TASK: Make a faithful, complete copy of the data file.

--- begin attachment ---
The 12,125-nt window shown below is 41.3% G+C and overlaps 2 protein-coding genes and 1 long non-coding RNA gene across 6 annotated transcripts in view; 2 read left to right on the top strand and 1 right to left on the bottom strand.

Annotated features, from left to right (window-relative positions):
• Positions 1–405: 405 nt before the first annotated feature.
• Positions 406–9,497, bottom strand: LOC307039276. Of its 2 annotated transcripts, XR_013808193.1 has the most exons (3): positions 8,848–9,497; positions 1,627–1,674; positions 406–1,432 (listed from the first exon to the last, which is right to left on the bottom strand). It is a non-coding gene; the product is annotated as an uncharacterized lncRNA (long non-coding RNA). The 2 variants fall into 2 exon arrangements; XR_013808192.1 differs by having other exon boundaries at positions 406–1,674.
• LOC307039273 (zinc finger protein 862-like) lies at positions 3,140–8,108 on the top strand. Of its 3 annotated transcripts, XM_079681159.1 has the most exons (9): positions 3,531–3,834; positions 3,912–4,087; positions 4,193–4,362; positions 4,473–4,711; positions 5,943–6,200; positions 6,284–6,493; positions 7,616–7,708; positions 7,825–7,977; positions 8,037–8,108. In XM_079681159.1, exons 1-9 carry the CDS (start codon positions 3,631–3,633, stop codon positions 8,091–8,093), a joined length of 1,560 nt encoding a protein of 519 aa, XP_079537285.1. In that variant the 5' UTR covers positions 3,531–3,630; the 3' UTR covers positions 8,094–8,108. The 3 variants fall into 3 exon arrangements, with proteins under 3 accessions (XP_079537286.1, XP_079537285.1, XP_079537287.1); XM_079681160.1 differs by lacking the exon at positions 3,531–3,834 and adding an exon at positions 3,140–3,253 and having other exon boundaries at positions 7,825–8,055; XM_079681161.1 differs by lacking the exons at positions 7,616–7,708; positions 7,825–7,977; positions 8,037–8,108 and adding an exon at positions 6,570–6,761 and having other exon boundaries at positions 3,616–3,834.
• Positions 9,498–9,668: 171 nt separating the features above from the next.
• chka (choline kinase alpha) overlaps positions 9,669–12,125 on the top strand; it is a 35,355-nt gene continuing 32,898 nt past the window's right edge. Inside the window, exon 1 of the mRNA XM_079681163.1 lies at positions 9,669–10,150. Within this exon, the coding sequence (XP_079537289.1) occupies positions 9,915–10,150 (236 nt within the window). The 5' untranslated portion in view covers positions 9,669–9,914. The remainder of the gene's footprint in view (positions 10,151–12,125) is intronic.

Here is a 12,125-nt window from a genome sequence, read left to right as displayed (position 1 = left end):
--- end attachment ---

The 12,125-nt window shown below is 41.3% G+C and overlaps 2 protein-coding genes and 1 long non-coding RNA gene across 6 annotated transcripts in view; 2 read left to right on the top strand and 1 right to left on the bottom strand.

Annotated features, from left to right (window-relative positions):
• Positions 1–405: 405 nt before the first annotated feature.
• Positions 406–9,497, bottom strand: LOC307039276. Of its 2 annotated transcripts, XR_013808193.1 has the most exons (3): positions 8,848–9,497; positions 1,627–1,674; positions 406–1,432 (listed from the first exon to the last, which is right to left on the bottom strand). It is a non-coding gene; the product is annotated as an uncharacterized lncRNA (long non-coding RNA). The 2 variants fall into 2 exon arrangements; XR_013808192.1 differs by having other exon boundaries at positions 406–1,674.
• LOC307039273 (zinc finger protein 862-like) lies at positions 3,140–8,108 on the top strand. Of its 3 annotated transcripts, XM_079681159.1 has the most exons (9): positions 3,531–3,834; positions 3,912–4,087; positions 4,193–4,362; positions 4,473–4,711; positions 5,943–6,200; positions 6,284–6,493; positions 7,616–7,708; positions 7,825–7,977; positions 8,037–8,108. In XM_079681159.1, exons 1-9 carry the CDS (start codon positions 3,631–3,633, stop codon positions 8,091–8,093), a joined length of 1,560 nt encoding a protein of 519 aa, XP_079537285.1. In that variant the 5' UTR covers positions 3,531–3,630; the 3' UTR covers positions 8,094–8,108. The 3 variants fall into 3 exon arrangements, with proteins under 3 accessions (XP_079537286.1, XP_079537285.1, XP_079537287.1); XM_079681160.1 differs by lacking the exon at positions 3,531–3,834 and adding an exon at positions 3,140–3,253 and having other exon boundaries at positions 7,825–8,055; XM_079681161.1 differs by lacking the exons at positions 7,616–7,708; positions 7,825–7,977; positions 8,037–8,108 and adding an exon at positions 6,570–6,761 and having other exon boundaries at positions 3,616–3,834.
• Positions 9,498–9,668: 171 nt separating the features above from the next.
• chka (choline kinase alpha) overlaps positions 9,669–12,125 on the top strand; it is a 35,355-nt gene continuing 32,898 nt past the window's right edge. Inside the window, exon 1 of the mRNA XM_079681163.1 lies at positions 9,669–10,150. Within this exon, the coding sequence (XP_079537289.1) occupies positions 9,915–10,150 (236 nt within the window). The 5' untranslated portion in view covers positions 9,669–9,914. The remainder of the gene's footprint in view (positions 10,151–12,125) is intronic.

Here is a 12,125-nt window from a genome sequence, read left to right as displayed (position 1 = left end):